Quadratic Bezier Curves

Quadratic Bézier curves are explicit parametric functions of the following form:

$$ x(t) = (1-t)^2 x_0 + 2t(1-t) x_1 + t^2 x_2\\ y(t) = (1-t)^2 y_0 + 2t(1-t) y_1 + t^2 y_2\\ t \in \mathbb R[0,1] $$

These curves are perhaps the simplest class of parametric curves, but useful in their own right. This is a small demo of such curves.

Drag the control points around to see the curve change.


The general form of an nth order Bézier curve, with n+1 control points, can be represented explicitly with the following summation:

$$ \sum_{i=0}^{n} \binom{n}{i} (1-t)^{n-i} t^i P_i $$

The tick marks in the demo correspond to the segment lines of intersection (related to the tangent line) at each point. However, the placement of the tick marks along the curve is parameterized in terms of t, rather than arc-length.

It turns out reparameterizing the quadratic bezier curve in terms of arc-length is non-trivial. There does exist a closed form solution of the reparameterized curve, but it is quite unwieldy - and calculated by Mathematica, not any hand derivation.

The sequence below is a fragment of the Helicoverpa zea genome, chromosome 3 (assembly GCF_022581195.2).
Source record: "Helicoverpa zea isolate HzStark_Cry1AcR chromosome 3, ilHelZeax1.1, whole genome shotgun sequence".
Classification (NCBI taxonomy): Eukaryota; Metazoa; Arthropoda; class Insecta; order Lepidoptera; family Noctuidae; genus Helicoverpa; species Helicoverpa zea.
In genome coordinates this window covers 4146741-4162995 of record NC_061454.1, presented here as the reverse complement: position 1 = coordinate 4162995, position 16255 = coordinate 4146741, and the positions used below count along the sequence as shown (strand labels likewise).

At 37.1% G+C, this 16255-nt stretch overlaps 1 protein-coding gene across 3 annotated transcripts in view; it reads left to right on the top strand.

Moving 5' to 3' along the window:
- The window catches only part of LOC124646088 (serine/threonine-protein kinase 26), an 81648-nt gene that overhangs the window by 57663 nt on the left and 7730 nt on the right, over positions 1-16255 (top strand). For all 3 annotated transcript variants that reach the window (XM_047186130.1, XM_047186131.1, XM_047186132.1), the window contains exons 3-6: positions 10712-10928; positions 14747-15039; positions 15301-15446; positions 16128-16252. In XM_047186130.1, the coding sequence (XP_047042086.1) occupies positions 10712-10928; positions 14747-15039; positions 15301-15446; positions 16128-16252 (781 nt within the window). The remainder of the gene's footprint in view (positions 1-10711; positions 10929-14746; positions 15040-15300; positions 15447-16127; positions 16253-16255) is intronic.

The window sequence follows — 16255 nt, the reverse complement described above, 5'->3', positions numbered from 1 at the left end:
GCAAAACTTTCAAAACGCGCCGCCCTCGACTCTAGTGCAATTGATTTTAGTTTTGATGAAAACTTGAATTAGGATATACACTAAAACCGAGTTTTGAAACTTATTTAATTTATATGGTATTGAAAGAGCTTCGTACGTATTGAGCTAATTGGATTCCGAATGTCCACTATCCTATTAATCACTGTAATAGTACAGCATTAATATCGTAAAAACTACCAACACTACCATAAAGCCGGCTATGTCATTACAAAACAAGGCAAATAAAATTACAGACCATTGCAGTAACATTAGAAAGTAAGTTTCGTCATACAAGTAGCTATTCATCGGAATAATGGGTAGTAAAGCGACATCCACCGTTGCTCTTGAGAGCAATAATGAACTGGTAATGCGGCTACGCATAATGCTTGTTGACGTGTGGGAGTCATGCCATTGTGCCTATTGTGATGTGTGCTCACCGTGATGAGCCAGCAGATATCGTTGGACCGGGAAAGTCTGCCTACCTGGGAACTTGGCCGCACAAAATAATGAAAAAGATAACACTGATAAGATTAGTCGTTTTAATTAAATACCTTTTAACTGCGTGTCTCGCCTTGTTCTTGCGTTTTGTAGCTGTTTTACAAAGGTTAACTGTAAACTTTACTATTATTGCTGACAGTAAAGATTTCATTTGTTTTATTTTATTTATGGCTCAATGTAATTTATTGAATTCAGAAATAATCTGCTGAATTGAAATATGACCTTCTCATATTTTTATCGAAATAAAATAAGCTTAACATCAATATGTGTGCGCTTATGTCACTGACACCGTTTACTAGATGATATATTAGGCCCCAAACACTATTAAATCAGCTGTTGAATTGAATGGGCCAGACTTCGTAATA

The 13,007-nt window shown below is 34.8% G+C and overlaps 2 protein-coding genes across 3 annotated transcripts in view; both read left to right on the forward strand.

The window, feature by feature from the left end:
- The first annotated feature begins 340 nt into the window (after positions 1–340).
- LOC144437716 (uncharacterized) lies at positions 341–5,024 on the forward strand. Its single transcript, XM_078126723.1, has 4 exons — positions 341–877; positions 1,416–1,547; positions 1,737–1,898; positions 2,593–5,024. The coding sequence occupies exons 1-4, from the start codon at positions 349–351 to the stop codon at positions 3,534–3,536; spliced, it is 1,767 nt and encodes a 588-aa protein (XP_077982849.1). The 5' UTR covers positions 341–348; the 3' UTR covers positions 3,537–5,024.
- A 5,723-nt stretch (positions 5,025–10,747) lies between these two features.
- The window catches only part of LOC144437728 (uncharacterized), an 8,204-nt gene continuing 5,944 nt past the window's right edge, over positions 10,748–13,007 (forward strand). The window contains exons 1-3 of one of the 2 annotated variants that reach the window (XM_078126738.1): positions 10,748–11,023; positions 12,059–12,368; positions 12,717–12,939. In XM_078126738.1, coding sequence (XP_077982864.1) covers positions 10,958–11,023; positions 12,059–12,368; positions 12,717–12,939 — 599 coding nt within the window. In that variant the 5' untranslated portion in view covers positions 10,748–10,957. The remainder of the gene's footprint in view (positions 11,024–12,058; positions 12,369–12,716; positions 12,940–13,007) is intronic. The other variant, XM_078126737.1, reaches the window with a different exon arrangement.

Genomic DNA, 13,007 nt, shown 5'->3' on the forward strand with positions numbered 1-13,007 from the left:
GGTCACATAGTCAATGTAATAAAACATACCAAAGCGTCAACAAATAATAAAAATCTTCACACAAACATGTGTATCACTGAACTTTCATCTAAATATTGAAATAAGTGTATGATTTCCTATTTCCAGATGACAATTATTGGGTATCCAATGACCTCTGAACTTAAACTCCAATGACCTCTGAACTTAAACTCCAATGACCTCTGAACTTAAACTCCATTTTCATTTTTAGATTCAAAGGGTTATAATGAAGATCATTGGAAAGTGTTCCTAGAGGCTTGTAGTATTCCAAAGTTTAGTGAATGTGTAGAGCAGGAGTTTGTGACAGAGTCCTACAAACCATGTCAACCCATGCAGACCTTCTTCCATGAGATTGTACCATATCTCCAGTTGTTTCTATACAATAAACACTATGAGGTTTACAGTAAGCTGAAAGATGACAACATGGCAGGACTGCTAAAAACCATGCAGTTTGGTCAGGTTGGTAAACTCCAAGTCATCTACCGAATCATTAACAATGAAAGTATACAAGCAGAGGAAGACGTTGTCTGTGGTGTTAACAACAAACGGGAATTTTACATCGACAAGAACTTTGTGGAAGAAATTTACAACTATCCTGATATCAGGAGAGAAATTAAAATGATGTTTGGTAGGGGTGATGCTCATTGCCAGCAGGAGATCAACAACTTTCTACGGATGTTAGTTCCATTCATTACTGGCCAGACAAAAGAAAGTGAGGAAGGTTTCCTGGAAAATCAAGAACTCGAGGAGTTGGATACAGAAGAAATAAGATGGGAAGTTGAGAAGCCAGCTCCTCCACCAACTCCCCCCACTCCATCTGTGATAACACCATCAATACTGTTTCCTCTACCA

The normal way to reparameterize in terms of arc-length is to use a general numerical method that calculates arc-length, and build a small table that maps t onto that length. In your formula, you then divide your parameter t by the length it maps to. This is a much neater solution than the complicated closed form solution, since you cannot ’exactly’ reparameterize any higher-order Bézier curves. This does not preclude a generalized, accurate estimate of the mapping between t and arc-length, the mapping approximation perhaps being in the form of a Bézier curve itself.

I use the “table of arc-lengths” method here, which is rebuilt every time the curve’s control points are moved. The units of length are pixels.